Hillary and the Lioness

I’ve been looking forward to the debates all election season, even let the kids stay up til 10 to watch. I’m glad I did, too, and not just because they fell asleep the minute we marched upstairs.

I want them to remember this moment in history.

“I like the woman,” Little A said early in the night.

“That’s Hillary,” Big A told her. “I like her too.”

I’m happy you do, my sweet A’s. Hillary is sharp, resilient, hard-working, ambitious, self-made, successful, strategic, and classy. She is a boss bitch, and I believe all women should aspire to boss bitchdom.

Aspire to be President of the United States of America one day.

It makes me proud to live in a time when you can set that kind of goal.

One of my favorite fantasies is my time machine one—where I’m the hot, bedazzled Queen of Studio 54, shimmering under the disco ball and inventing the dance moves of the future—but then I remember, no, that was a shitty period for most women; that 2016 is actually the best possible time for our gender, where opportunities abound, and girls can run the world, Beyoncé style.

The night before Leymah Gbowee won the 2011 Nobel Peace Prize for helping to lead the women’s protests that toppled Liberia’s dictator, she was asked how American women could help those who experienced the horrors and mass rapes of war. Her response: “More women in power.”

This is the Golden Age of the Boss Bitch, and Hillary is proof.

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My life is so high school

For the longest time, the biggest mystery of my life was, “Why does Anaid hate me?”

The question literally haunted my dreams. Sometimes we were friends again, sometimes not.

“Babe… Babe!” I would nudge Mr. D in the middle of the night, and he would roll over in a fog of delirium.

“Why does Anaid hate me?”

He would kiss me and tell me to go back to sleep, and eventually I would, but the question always lingered. Mostly because, what the fuck?

I watched a lot of Murder She Wrote as a kid, and I feel like I’m good at putting clues together. But when I dissect the anatomy of our friendship and breakup, nothing makes sense.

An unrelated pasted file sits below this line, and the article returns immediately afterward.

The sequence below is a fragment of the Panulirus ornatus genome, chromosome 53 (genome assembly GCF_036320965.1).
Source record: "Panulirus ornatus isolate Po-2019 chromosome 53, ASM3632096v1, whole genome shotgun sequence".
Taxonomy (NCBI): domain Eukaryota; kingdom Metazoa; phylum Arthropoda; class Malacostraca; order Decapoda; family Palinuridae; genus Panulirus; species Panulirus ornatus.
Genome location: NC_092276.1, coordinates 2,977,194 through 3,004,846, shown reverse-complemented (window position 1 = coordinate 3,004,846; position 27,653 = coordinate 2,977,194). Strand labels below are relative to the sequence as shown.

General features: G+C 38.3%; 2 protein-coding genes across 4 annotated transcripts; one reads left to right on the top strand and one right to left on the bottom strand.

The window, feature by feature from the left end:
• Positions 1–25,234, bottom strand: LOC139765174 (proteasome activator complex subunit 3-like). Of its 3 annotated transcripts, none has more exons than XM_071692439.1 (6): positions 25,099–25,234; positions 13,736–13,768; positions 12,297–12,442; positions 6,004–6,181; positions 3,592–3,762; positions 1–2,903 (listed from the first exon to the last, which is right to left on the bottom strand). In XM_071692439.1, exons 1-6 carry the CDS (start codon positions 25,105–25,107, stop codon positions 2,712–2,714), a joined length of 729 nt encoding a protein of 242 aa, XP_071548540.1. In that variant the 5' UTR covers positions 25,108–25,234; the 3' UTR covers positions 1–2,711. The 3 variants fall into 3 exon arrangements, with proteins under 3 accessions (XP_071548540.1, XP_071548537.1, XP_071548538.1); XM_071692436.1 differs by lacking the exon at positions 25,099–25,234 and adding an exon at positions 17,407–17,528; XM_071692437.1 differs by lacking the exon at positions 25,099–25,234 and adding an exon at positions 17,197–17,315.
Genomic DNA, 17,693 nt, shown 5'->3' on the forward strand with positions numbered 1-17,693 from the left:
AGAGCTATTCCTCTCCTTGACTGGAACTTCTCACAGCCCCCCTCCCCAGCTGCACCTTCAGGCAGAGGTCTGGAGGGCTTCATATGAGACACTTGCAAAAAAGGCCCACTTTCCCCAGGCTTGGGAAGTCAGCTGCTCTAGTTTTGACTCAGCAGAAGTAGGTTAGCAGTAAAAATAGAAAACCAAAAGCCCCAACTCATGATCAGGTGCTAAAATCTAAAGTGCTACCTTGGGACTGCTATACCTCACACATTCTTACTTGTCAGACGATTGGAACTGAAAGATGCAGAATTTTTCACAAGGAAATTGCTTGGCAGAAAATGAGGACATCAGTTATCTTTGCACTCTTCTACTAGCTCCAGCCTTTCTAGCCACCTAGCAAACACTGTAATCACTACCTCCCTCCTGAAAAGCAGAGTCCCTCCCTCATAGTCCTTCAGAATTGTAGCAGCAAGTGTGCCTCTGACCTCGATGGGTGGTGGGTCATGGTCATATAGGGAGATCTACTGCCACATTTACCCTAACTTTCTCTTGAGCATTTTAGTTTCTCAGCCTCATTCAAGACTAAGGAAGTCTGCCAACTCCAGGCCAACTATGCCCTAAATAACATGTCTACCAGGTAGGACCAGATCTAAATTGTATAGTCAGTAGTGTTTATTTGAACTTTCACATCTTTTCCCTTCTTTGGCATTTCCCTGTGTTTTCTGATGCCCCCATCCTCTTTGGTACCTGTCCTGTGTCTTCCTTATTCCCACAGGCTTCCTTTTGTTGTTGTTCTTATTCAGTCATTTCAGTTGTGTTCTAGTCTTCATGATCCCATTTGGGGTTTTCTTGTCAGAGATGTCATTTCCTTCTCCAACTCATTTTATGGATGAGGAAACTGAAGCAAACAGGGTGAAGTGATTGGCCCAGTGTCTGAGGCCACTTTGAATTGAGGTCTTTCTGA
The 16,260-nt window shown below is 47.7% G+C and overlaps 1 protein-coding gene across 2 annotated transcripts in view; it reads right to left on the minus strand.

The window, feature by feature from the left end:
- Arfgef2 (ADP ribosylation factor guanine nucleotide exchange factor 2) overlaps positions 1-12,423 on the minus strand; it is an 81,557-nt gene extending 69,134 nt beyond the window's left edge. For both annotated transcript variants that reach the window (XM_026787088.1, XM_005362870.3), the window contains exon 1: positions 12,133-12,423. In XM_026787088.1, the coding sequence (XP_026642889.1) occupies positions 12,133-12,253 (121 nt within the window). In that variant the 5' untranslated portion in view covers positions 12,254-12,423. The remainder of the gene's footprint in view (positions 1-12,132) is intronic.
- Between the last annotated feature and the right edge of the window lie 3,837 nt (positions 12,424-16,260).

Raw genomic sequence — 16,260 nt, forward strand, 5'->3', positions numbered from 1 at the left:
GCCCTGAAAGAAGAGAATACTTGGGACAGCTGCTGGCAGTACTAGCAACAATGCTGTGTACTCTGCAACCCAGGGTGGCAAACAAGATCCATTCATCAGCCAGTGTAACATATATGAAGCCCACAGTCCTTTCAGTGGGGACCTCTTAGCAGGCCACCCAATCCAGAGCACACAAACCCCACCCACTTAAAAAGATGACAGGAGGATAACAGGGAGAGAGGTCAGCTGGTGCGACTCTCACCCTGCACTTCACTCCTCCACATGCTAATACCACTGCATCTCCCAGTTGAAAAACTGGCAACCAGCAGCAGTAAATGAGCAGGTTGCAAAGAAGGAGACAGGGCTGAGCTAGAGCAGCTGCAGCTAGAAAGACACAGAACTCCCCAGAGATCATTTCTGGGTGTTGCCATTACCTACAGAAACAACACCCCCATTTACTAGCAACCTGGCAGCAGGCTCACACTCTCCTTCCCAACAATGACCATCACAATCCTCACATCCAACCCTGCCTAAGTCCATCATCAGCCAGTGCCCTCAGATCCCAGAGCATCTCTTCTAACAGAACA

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The Green Room

I stumbled upon the most incredible discovery a few weeks ago.

The kids were asleep, the bowl was freshly packed, and 90210 was on Hulu.

It was Season One, Episode Three—“The Green Room”—and about fifteen minutes in, my jaw hung wide, the epiphany in my brain far more potent than weed.

“Oh my God,” I said to absolutely no one.

Dylan and Brandon were lovers! From the moment they locked eyes!

I felt like Brandon at the end of the show because I, too, finally knew what to write for my erotic literary salon reading.

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Half a page of scribbled lines


I cried before my eldest daughter’s birth. It must have been around 1:28 in the afternoon. She had been in the breech position for months, her upright body folded in half like a nutcracker. Uncomfortable, I’m sure, but I like to believe my heart was one of the first sounds she ever heard. It beats for you. That was all I truly knew. I was supposed to be filled with love, I knew, but I had only fear, and as I lay on the hospital bed, I felt the tears slide like heavy raindrops off my cheeks. The nurse looked over and asked if I was okay, and I said yes because I knew it was too late to say I had changed my mind. My daughter was born at 1:31, just a minute past her scheduled delivery.

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Continuing Ed

I hadn’t planned to go to my commencement ceremony, hadn’t even rented a cap and gown. “Do we have to watch you ‘walk,’” my dad once asked. I probably just shrugged. It wasn’t important. Not in the way that mattered to our family.

Studying, learning—that was different.

In middle school, I once brought home a report card full of B’s. My parents offered to drive me to McDonald’s and Taco Bell to scope my job prospects. “That’s your future,” they said at the time.

The both share six college degrees, though I’ve never seen a diploma. Probably just another paper my dad tossed in the recycling bin. Education is such an obvious, natural part of life, why celebrate with pomp and circumstance?

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The Happy Pessimist

You ever notice Facebook women of a certain age always seem to thank their men for keeping them sane? I know I’m probably guilty of it too. Without Mr. D, my brain would be… ugh. I shudder to think.

It all goes back to Enrique’s universal truth: “All men are dumb; all women are crazy.”

And I’m admittedly as nuts as the next broad. Maybe more so. But I often feel like my crazy gets rebranded as pessimism when it suits Mr. D’s arguments or assumptions about me.

We even had a spat about this a few months back. I can’t seem to remember what exactly we were fighting about now, but I said that I’m too naturally happy to be negative. Mr. D said it’s possible to be a happy pessimist, that the two are not mutually exclusive.

And I’ve been thinking about that a lot ever since.

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